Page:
Supreme Court Justice Ruth Bader Ginsburg appears at an event in New York earlier this month, days before undergoing surgery for early stage lung cancer. The 85-year-old justice was discharged from the hospital on Christmas Day.
Supreme Court Justice Ruth Bader Ginsburg was discharged from the hospital on Christmas Day following surgery for early stage lung cancer, according to a Supreme Court spokesperson.
Ginsburg is now “recuperating at home,” after doctors at Memorial Sloan Kettering hospital in New York performed surgery on Ginsburg to remove cancerous growths found on her left lung.
The cancer was initially discovered after Ginsburg fell and fractured three ribs in November.
Shortly after her surgery, Ginsburg cast a decisive vote in a 5-4 decision that blocked the Trump administration from prohibiting people from seeking asylum if they cross the border illegally.
According to a press release from the Supreme Court:
“According to the thoracic surgeon Valerie Rusch, both nodules removed during surgery were found to be malignant on initial pathology evaluation. Post-surgery, there was no evidence of any remaining disease. Scans performed before surgery indicated no evidence of disease elsewhere in the body. Currently, no further treatment is planned. Justice Ginsburg is resting comfortably and is expected to remain in the hospital for a few days.”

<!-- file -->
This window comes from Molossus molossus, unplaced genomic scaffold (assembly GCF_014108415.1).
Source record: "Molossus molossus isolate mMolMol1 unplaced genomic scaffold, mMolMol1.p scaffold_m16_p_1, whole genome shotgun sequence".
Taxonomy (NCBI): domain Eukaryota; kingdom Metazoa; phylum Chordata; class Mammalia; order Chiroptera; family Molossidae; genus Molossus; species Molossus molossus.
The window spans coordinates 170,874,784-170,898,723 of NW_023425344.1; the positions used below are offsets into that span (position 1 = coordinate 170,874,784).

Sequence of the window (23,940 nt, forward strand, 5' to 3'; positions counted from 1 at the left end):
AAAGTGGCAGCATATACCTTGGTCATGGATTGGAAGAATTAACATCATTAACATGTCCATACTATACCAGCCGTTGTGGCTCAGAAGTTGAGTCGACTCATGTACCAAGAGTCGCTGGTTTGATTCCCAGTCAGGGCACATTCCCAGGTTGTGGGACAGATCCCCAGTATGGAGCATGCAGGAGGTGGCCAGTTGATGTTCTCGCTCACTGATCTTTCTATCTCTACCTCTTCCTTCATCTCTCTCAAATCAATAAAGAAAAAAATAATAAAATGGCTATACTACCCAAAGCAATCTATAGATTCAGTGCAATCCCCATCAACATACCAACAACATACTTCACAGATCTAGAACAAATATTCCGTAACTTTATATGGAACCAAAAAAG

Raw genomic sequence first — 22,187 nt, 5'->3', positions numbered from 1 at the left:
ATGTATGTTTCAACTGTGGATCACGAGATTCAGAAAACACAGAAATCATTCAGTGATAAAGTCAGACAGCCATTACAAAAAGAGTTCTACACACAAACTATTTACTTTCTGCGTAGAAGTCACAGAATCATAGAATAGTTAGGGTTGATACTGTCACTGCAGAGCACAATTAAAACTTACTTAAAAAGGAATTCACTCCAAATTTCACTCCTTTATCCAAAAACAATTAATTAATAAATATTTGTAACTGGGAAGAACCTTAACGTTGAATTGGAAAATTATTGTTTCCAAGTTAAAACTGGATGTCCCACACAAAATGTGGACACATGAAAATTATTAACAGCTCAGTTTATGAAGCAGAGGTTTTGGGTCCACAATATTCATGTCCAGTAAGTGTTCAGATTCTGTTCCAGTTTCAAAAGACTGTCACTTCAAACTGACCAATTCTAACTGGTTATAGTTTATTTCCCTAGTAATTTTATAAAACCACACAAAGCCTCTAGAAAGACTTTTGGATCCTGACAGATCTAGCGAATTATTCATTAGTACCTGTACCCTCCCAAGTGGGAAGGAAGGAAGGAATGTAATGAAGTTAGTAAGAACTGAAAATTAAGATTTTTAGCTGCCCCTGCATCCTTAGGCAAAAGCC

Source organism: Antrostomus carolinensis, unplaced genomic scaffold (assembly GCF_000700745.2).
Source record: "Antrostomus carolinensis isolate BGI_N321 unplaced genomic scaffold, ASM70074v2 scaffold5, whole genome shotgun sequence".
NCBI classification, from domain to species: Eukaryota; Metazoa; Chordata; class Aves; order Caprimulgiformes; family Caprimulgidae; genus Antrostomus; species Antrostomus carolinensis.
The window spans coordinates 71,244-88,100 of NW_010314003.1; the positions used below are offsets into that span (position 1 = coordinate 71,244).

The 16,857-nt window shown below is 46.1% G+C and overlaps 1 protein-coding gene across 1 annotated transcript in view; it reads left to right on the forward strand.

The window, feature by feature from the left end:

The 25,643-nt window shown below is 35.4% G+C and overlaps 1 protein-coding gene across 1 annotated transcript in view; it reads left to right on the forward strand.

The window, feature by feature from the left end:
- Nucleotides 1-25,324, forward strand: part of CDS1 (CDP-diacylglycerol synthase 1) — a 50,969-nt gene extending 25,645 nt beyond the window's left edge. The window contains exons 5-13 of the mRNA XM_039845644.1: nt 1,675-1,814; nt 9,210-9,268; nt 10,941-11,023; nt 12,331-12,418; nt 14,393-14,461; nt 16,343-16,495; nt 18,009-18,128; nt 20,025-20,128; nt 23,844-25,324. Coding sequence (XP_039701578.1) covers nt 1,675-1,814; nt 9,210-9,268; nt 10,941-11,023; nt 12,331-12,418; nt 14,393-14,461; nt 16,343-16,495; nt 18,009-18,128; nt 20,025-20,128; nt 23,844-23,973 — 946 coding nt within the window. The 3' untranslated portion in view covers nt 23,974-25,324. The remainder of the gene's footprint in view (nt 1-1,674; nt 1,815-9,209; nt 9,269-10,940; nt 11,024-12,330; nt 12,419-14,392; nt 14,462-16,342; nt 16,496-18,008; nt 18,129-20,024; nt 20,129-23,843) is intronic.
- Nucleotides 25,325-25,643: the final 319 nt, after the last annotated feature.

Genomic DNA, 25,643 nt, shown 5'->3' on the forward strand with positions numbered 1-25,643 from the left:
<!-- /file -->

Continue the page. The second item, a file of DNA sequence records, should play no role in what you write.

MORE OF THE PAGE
This is Ginsburg’s third cancer diagnosis. In 1999, she was treated for colorectal cancer; in 2009, pancreatic cancer, and now lung cancer.
Ginsburg, 85, is the oldest justice on the Supreme Court, and so her health has been the source of much speculation, partly because she is the most senior liberal member of a court that now has a 5-4 conservative majority. And should her health fail in the next two years, President Trump could cement a 6-3 conservative foothold for generations.
During Ginbsurg’s 25 years on the court, she has never missed a day of oral argument. And as NPR’s Nina Totenberg has reported, she doesn’t expect this time will be different.
The justice hopes to be back on the bench when oral arguments for the next session begin on Jan. 7.Share